You can read the shape of California using Shape_reader->getShape(State_num[State='California']). The result has 2 indexes, the first index has a length of 5126 and indexs the points, the second has a length of 2 for the longitude and latitude. Similarly, you can read the shape of Michigan using Shape_reader->getShape(State_num[State='Michigan']). In this case, the first index has a length of 13,850 points. To make it easier to plot and manipulate the data in Analytica, I reindexes these onto the same two indexes. My Shape_segment index indexes the points, and has to be long enough for the longest shape (which happens to be Alaska, with 117,300 points). Hence, I defined my indexes as follows.

Variable Points_per_state := 
for i:=State_num do IndexLength((shape_reader->getShape(i)).dim1)

Index Shape_segment := 1..Max(Points_per_state, State)

Index LatLong := ['Longitude','Latitude']

With these indexes, I read in each state and re-indexed it only these two indexes, so that I ended up with a 3-D array of shapes, indexed by State, Shape_segment and LatLong.

Variable State_shapes_orig := 
Local si[]:=State_num do shape_reader->getShape(si)[@.dim1=Shape_segment,@.dim2=@LatLong]

When I first graphed this, Guam, the Mariannas, and several Aleutian islands appeared way over to the right.

This happens because the shape file uses longitude numbers between -180 and 180 degrees. I adjusted those to be between 0 and 360 (in fact, between 140 and 300) for a more natural plot.

Variable State_shapes := If LatLong='Longitude' Then Mod(State_shapes_orig,360,pos:true) Else State_shapes_orig

That result is the first graph above, using a polygon fill.

This accomplished my first goal of extracting the data from the shapefile, but with 13 million points, it was too unwieldy for what I wanted it for. The shapes had far more resolution that I needed, with minute variations along coastlines, etc. I then continued from there to downsample, eliminating variations of less than 2km, except in the case of Alaska, where I eliminated variations of less than 20km. That turned out to be pretty challenging, and not within the scope of the current article, but the exercise reduced all state outlines to 3,163 points or less, which worked quite nicely for my purposes. I have further extracted that data into a stand-alone model (not requiring Python nor any advanced edition of Analytica) for those of you who would like to use these shapes for your own plots, such as this one:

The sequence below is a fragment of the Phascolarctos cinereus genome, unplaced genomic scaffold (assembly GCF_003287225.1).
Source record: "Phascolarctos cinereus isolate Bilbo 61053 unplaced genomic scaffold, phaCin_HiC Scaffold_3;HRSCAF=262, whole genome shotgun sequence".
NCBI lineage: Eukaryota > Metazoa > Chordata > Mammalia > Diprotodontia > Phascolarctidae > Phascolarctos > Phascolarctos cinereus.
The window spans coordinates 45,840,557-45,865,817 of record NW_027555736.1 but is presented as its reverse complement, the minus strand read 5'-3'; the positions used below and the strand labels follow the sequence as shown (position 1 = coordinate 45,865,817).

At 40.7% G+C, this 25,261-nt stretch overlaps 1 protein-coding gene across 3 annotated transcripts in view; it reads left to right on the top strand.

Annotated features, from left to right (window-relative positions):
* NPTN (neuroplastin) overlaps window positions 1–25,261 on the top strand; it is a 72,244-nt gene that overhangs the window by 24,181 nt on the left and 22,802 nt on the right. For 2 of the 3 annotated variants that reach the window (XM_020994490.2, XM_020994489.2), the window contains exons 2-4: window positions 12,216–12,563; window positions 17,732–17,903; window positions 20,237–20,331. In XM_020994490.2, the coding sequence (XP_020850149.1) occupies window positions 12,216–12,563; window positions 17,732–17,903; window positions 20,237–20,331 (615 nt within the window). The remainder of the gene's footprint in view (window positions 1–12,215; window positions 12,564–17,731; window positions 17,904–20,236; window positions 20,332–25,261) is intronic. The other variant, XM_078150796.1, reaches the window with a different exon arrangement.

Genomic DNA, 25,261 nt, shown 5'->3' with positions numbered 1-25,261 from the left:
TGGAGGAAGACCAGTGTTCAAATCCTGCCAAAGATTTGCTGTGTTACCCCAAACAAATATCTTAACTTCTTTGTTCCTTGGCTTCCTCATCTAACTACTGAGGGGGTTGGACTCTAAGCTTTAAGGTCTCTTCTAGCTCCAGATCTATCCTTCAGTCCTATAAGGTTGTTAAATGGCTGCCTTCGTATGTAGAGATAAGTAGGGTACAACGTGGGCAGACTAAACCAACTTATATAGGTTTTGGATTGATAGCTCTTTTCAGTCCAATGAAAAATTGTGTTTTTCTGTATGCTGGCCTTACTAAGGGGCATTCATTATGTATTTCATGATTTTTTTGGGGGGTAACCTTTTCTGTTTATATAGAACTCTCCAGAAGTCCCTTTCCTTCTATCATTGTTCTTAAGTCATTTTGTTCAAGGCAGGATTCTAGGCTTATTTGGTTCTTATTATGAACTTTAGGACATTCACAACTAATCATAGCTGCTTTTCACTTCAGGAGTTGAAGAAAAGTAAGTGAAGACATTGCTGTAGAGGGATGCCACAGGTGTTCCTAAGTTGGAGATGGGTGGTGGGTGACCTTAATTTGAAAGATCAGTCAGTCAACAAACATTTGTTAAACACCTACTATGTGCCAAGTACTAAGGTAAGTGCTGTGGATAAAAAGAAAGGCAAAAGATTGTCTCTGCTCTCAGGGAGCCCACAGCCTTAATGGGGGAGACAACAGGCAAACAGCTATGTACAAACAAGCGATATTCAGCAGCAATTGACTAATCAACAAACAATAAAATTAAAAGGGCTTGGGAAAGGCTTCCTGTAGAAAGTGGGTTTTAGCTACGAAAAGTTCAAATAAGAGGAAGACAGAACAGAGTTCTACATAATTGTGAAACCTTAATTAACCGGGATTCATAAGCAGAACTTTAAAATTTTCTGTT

You can download the Red or blue state model if interested. It works with any edition of Analytica.

In summary, this blog extended the initial How to call a Python function from Analytica article with a more sophisticated example that parses and imports shapefile data into Analytica models.

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Lonnie Chrisman

Lonnie Chrisman, PhD, is Lumina's Chief Technical Officer, where he heads engineering and development of Analytica®. He has authored dozens refereed publications in the areas of machine learning, Artificial Intelligence planning, robotics, probabilistic inference, Bayesian networks, and computational biology. He was was in eighth grade when he had his first paid programming job. He was awarded the Alton B. Zerby award "Most outstanding Electrical Engineering Student in the USA", 1987. He has a PhD in Artificial Intelligence and Computer Science from Carnegie Mellon University; and a BS in Electrical Engineering from University of California at Berkeley. Lonnie used Analytica for seismic structural analysis of an extension that he built to his own home where he lives with his wife and raised four daughters: So, he really trusts Analytica calculations!